5. OECD (2003). OECD Territorial Reviews OECD Territorial Reviews: Oresund, Denmark/Sweden 2003. OECD Publishing. p. 77. ISBN 978-9264100800. Retrieved 18 November 2015.
  6. Krokeborg, J, ed. (1 January 2001). Strait crossings 2001: proceedings of the Fourth Symposium on Strait Crossings, Bergen, Norway, 2 - 5 September 2001. Lisse: CRC Press. ISBN 978-9026518454. Retrieved 18 November 2015.
  7. 1 2 3 4 5 6 Centre for Mega Projects in Transport and Development (2014). "Project Profile: Sweden, The Oresund Link" (PDF). OMEGA Case Studies. Retrieved 16 January 2016.
  8. "HOCHTIEF Infrastructure Scandinavia". HOCHTIEF. Retrieved 20 November 2015.
  9. "Danmark og Sverige landfast" [Denmark and Sweden by Land] (in Danish). DR. Retrieved 20 November 2015.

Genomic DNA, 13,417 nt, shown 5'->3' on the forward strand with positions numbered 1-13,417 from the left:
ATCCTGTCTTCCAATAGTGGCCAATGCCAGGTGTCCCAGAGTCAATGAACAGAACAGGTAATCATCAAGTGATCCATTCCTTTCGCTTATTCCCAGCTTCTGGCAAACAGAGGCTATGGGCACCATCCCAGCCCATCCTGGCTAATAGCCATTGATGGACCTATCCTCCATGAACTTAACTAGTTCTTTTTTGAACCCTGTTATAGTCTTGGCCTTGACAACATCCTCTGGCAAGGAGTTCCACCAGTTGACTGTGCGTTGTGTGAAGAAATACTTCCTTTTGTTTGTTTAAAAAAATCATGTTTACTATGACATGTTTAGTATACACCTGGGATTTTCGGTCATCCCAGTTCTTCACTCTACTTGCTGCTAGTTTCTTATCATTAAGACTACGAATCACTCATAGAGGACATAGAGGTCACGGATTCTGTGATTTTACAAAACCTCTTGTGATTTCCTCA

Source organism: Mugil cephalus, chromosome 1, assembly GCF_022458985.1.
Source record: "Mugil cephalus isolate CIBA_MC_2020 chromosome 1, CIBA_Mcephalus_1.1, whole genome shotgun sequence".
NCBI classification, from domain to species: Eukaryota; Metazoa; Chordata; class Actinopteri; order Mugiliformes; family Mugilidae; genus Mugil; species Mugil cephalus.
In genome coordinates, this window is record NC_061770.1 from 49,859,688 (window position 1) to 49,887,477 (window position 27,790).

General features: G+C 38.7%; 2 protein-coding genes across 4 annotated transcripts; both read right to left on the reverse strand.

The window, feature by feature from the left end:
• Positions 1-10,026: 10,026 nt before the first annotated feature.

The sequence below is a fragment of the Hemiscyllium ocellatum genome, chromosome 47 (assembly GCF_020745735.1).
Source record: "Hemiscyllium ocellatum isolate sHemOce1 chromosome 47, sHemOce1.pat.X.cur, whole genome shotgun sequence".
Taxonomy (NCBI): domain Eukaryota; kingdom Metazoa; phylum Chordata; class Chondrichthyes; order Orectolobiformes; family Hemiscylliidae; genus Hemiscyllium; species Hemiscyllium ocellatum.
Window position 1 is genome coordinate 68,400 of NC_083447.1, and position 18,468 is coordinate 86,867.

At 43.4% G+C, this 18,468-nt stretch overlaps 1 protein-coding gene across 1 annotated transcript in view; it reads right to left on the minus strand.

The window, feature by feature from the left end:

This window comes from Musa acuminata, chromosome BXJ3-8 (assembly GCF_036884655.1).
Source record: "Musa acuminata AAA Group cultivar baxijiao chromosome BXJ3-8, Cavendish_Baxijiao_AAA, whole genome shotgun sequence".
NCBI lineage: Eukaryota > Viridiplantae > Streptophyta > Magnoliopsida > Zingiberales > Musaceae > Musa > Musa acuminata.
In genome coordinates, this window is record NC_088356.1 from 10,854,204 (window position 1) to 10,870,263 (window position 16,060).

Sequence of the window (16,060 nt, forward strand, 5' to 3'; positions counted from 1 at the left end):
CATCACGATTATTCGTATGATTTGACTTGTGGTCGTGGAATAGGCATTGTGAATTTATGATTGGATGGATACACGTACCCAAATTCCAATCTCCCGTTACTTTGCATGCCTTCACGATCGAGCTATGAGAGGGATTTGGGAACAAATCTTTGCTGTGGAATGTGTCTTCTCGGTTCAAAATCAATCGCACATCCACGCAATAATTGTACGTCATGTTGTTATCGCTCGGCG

10. "Øresundsbroen indviet" [Oresund Bridge inaugurated]. B.T. (in Danish). Ritzau. 1 July 2000. Retrieved 20 November 2015.
  11. "Broåbning i tragediens skygge". Berlingske (in Danish). Ritzau. 1 July 2000. Retrieved 20 November 2015.
  12. "90.000 løbere over Øresundsbroen" [90,000 runners cross the Øresunds Bridge]. B.T. (in Danish). Ritzau. 12 June 2000. Retrieved 26 March 2011.
  13. Baunkjær, Claus F. (28 March 2013). "Cautious traffic assumptions for the Fehmarnbelt project". Fehmarn Belt Fixed Link. Retrieved 20 November 2015.
  14. "Øresundsbrons bokslut för 2008: Bättre resultat trots den ekonomiska avmattningen" [Øresundsbrons financial statements for 2008: better results despite the economic slowdown] (in Swedish). Uk.oresundsbron.com. Archived from the original on 13 March 2013. Retrieved 24 March 2013.
  15. "Traffic numbers". Archived from the original on 19 October 2013., "Øresundsbron traffic figures all years". Archived from the original on 2 January 2014. Retrieved 6 October 2013.